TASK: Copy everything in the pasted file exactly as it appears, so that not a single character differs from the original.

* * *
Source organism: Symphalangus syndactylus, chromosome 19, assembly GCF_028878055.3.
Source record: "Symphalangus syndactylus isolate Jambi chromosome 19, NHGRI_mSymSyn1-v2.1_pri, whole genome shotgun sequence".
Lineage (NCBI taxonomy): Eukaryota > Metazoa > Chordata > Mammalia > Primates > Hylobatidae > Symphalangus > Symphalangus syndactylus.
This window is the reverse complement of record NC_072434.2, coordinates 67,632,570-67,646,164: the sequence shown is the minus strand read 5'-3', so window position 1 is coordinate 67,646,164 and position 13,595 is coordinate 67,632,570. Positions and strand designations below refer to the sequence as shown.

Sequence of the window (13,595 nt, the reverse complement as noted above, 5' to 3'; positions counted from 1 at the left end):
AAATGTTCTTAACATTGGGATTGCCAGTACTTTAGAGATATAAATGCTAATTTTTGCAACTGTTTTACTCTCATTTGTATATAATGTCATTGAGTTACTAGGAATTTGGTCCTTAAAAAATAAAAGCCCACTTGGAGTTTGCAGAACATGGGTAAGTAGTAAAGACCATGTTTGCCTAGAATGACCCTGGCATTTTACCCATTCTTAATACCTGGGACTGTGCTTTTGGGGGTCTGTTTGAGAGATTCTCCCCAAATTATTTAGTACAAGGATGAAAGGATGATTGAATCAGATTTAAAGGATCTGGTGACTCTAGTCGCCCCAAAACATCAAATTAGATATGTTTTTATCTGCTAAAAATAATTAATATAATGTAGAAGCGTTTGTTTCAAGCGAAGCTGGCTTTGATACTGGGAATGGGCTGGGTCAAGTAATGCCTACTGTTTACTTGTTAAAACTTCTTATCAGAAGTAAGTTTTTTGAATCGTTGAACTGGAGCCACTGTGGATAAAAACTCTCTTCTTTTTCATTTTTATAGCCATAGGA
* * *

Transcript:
Source organism: Symphalangus syndactylus, chromosome 19, assembly GCF_028878055.3.
Source record: "Symphalangus syndactylus isolate Jambi chromosome 19, NHGRI_mSymSyn1-v2.1_pri, whole genome shotgun sequence".
Lineage (NCBI taxonomy): Eukaryota > Metazoa > Chordata > Mammalia > Primates > Hylobatidae > Symphalangus > Symphalangus syndactylus.
This window is the reverse complement of record NC_072434.2, coordinates 67,632,570-67,646,164: the sequence shown is the minus strand read 5'-3', so window position 1 is coordinate 67,646,164 and position 13,595 is coordinate 67,632,570. Positions and strand designations below refer to the sequence as shown.

Sequence of the window (13,595 nt, the reverse complement as noted above, 5' to 3'; positions counted from 1 at the left end):
AAATGTTCTTAACATTGGGATTGCCAGTACTTTAGAGATATAAATGCTAATTTTTGCAACTGTTTTACTCTCATTTGTATATAATGTCATTGAGTTACTAGGAATTTGGTCCTTAAAAAATAAAAGCCCACTTGGAGTTTGCAGAACATGGGTAAGTAGTAAAGACCATGTTTGCCTAGAATGACCCTGGCATTTTACCCATTCTTAATACCTGGGACTGTGCTTTTGGGGGTCTGTTTGAGAGATTCTCCCCAAATTATTTAGTACAAGGATGAAAGGATGATTGAATCAGATTTAAAGGATCTGGTGACTCTAGTCGCCCCAAAACATCAAATTAGATATGTTTTTATCTGCTAAAAATAATTAATATAATGTAGAAGCGTTTGTTTCAAGCGAAGCTGGCTTTGATACTGGGAATGGGCTGGGTCAAGTAATGCCTACTGTTTACTTGTTAAAACTTCTTATCAGAAGTAAGTTTTTTGAATCGTTGAACTGGAGCCACTGTGGATAAAAACTCTCTTCTTTTTCATTTTTATAGCCATAGGA